9 Simple Tips for Keeping Your Students Motivated (Part One)

9 Simple Tips for Keeping Your Students Motivated (Part One)

Susan Verner
by Susan Verner 19,636 views |

Anyone who has spent time in an ESL classroom knows teachers work hard to make sure their students are learning and progressing in their language studies.

We design curriculum, present information in creative and engaging ways and try to focus on practical and useful language tasks. Unfortunately, all that can mean little if the students in our class are unmotivated. That’s why it’s important to get students engaged and invested in their own language studies. The good news is that getting students motivated is easier than you might think. These simple ideas for your classroom can mean the difference between a student who doesn’t care and one who really wants to make a difference in his or her own education.

It is a Way More Pleasant and Inspiring to Teach a Motivated Group of People

  1. 1

    Let them know where you’re going

    When your students know your expectations, they are more likely to engage in activities as well as feel a sense of accomplishment once those objectives are met

    Most of my ESL teaching happened at the collegiate level, so writing a syllabus at the start of the semester was something I had to do anyway. But even if it isn’t required for your teaching environment, a syllabus is still worth doing. For one, it keeps you organized and on track. When you plan out the semester, marking period or year in one sitting, you automatically have a timeline in place. (If you are unsure how to plan your entire year at one time, I’ve Got the Book, Now What? will walk you through creating a full semester plan.) If you are teaching ESL at the younger grades, a syllabus may not be the best choice for communicating with your students, but you can still let them know where you are going. In fact, you can give them the same information on a calendar. If you like, post a monthly calendar in your classroom with goals and objectives. For younger and older students alike, posting daily goals on the board before class begins will help them know what you expect of them each day. When your students know your expectations, they are more likely to engage in activities as well as feel a sense of accomplishment once those objectives are met, and this will increase their motivation to do well in school.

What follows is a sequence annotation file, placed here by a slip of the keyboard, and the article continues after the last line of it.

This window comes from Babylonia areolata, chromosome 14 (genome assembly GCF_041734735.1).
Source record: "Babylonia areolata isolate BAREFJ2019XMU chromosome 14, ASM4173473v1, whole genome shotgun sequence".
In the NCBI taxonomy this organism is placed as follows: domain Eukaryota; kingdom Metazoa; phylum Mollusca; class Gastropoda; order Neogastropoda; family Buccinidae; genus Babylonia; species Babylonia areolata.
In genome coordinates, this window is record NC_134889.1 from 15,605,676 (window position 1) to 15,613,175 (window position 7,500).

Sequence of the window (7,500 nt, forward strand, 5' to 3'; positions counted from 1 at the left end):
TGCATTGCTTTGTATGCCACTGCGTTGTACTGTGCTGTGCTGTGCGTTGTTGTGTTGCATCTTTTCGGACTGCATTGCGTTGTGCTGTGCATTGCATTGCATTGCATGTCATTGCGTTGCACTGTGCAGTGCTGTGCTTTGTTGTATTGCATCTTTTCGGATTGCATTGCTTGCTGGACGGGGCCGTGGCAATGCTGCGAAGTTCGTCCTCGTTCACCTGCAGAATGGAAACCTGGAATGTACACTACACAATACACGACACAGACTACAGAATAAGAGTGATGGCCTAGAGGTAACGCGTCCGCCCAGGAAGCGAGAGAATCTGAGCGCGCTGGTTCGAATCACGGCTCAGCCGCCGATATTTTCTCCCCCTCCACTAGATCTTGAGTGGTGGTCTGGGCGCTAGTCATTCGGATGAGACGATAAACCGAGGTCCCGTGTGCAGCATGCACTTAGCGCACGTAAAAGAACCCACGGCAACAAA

2. 2

    Give them what they need

    Letting your students know your goals and expectations is great, but that knowledge won’t help them if they don’t have what they need to succeed in the classroom. Making sure you have the right tools, resources and environment for your students is essential. You cannot expect a student to do an independent listening activity if you do not have any listening material available in the classroom. Likewise, how well will your students be able to research if they do not have books or the internet as information sources? Sometimes, meeting students’ needs takes no more than a class trip to the library or inviting native speakers to come be conversation partners. Before your next class, think about what you want your students to accomplish. Then think about what you would need to accomplish that goal. Then add in the challenge of working in a second language and make a list of everything your students will need to be successful. If you have these resources in your classroom, your students will avoid frustration and will, as a result, stay more motivated in their language learning.